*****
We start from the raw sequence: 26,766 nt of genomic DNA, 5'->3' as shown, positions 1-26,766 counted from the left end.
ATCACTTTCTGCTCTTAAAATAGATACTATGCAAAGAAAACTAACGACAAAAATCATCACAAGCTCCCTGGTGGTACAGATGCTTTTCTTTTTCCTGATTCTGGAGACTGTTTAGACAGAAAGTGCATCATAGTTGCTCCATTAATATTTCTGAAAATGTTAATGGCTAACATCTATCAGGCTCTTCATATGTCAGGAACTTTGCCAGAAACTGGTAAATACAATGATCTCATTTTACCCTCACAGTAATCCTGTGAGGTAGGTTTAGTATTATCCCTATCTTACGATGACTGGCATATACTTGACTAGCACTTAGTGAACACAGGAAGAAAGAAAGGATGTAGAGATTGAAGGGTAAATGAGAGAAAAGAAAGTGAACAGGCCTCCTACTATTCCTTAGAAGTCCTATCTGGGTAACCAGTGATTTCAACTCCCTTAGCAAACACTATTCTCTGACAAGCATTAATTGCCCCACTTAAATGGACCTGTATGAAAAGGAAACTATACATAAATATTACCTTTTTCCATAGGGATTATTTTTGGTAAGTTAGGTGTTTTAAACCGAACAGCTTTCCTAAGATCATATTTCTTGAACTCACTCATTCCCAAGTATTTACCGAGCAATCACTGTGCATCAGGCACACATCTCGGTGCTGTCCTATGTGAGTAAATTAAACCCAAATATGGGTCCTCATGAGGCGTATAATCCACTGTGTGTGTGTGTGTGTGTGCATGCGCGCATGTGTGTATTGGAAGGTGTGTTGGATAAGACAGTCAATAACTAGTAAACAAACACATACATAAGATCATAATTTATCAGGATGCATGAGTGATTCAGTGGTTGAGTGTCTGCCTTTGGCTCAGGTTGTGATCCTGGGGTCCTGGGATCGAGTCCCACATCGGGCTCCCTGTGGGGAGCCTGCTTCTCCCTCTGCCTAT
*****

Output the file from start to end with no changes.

We start from the raw sequence: 26,766 nt of genomic DNA, 5'->3' as shown, positions 1-26,766 counted from the left end.
ATCACTTTCTGCTCTTAAAATAGATACTATGCAAAGAAAACTAACGACAAAAATCATCACAAGCTCCCTGGTGGTACAGATGCTTTTCTTTTTCCTGATTCTGGAGACTGTTTAGACAGAAAGTGCATCATAGTTGCTCCATTAATATTTCTGAAAATGTTAATGGCTAACATCTATCAGGCTCTTCATATGTCAGGAACTTTGCCAGAAACTGGTAAATACAATGATCTCATTTTACCCTCACAGTAATCCTGTGAGGTAGGTTTAGTATTATCCCTATCTTACGATGACTGGCATATACTTGACTAGCACTTAGTGAACACAGGAAGAAAGAAAGGATGTAGAGATTGAAGGGTAAATGAGAGAAAAGAAAGTGAACAGGCCTCCTACTATTCCTTAGAAGTCCTATCTGGGTAACCAGTGATTTCAACTCCCTTAGCAAACACTATTCTCTGACAAGCATTAATTGCCCCACTTAAATGGACCTGTATGAAAAGGAAACTATACATAAATATTACCTTTTTCCATAGGGATTATTTTTGGTAAGTTAGGTGTTTTAAACCGAACAGCTTTCCTAAGATCATATTTCTTGAACTCACTCATTCCCAAGTATTTACCGAGCAATCACTGTGCATCAGGCACACATCTCGGTGCTGTCCTATGTGAGTAAATTAAACCCAAATATGGGTCCTCATGAGGCGTATAATCCACTGTGTGTGTGTGTGTGTGTGCATGCGCGCATGTGTGTATTGGAAGGTGTGTTGGATAAGACAGTCAATAACTAGTAAACAAACACATACATAAGATCATAATTTATCAGGATGCATGAGTGATTCAGTGGTTGAGTGTCTGCCTTTGGCTCAGGTTGTGATCCTGGGGTCCTGGGATCGAGTCCCACATCGGGCTCCCTGTGGGGAGCCTGCTTCTCCCTCTGCCTAT